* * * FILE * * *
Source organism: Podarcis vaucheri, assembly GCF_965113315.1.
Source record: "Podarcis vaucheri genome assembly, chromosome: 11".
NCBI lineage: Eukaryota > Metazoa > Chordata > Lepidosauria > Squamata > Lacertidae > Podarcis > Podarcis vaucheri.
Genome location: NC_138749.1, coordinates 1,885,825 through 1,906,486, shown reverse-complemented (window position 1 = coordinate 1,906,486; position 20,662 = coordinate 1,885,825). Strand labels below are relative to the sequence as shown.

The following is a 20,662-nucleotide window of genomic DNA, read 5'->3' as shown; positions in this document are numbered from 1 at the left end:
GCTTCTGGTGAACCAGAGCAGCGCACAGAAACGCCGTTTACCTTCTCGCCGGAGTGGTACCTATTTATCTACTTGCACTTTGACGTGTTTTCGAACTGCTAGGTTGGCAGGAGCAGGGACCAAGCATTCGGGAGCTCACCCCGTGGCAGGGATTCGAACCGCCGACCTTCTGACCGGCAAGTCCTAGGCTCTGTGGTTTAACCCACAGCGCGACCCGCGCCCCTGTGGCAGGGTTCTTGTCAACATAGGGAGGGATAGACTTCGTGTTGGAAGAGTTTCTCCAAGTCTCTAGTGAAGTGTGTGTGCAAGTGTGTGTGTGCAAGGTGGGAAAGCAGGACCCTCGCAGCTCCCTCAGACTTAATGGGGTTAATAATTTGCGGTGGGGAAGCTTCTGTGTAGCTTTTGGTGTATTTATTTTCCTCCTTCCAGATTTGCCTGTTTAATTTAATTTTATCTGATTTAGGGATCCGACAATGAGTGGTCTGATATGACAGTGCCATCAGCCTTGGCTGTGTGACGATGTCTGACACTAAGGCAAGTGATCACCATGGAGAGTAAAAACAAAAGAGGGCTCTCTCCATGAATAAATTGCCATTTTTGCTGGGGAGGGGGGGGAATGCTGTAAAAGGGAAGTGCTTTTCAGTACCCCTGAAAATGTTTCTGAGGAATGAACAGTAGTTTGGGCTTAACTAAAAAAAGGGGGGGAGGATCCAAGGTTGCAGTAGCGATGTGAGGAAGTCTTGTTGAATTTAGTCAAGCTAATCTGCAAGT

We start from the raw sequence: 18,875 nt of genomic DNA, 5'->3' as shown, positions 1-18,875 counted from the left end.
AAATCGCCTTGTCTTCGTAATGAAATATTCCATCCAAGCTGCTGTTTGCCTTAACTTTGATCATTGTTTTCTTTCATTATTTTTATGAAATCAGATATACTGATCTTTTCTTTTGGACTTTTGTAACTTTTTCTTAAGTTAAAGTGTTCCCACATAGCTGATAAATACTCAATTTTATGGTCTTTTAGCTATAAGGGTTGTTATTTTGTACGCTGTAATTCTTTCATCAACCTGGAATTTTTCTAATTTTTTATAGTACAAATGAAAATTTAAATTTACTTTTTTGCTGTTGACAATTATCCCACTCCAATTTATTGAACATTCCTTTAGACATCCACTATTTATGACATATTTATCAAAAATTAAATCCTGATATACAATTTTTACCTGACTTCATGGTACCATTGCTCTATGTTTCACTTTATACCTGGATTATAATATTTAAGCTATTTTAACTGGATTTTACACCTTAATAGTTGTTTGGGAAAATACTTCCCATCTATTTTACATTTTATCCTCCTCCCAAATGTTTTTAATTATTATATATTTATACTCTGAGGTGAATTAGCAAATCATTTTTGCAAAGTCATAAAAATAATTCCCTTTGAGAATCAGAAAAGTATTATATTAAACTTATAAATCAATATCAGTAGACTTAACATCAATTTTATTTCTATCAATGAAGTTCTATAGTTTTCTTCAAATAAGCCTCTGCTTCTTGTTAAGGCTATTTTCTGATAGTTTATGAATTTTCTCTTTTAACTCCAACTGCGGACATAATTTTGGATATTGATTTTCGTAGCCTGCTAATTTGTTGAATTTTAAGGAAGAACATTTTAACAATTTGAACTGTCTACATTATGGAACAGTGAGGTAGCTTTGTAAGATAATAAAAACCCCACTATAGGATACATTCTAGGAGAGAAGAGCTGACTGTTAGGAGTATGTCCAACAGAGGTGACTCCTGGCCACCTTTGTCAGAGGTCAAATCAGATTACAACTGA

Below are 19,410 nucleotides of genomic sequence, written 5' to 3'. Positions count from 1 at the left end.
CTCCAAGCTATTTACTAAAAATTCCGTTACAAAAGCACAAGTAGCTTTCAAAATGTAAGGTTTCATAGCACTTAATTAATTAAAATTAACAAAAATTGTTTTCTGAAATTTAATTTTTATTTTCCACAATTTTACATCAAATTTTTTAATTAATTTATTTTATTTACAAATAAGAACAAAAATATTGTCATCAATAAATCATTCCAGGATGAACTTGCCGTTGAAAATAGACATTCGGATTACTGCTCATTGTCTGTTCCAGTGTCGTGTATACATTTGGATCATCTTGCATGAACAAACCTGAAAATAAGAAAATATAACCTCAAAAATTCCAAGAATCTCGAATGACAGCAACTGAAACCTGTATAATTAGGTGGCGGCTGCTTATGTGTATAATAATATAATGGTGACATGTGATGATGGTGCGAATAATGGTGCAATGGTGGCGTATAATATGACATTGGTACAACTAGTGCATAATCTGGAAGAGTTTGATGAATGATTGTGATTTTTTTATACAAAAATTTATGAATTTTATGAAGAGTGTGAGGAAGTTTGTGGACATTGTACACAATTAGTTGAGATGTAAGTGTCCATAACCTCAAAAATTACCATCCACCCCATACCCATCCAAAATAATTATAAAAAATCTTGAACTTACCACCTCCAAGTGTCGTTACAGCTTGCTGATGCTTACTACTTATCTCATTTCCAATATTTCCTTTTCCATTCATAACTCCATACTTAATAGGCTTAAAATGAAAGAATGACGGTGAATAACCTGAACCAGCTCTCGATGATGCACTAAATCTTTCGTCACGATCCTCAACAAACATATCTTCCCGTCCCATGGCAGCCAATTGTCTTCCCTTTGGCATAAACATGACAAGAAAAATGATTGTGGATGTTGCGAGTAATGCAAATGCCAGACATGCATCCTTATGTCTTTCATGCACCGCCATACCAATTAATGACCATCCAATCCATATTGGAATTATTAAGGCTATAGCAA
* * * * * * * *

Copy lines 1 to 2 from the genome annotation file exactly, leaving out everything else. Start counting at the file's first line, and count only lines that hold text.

Source organism: Podarcis vaucheri, assembly GCF_965113315.1.
Source record: "Podarcis vaucheri genome assembly, chromosome: 11".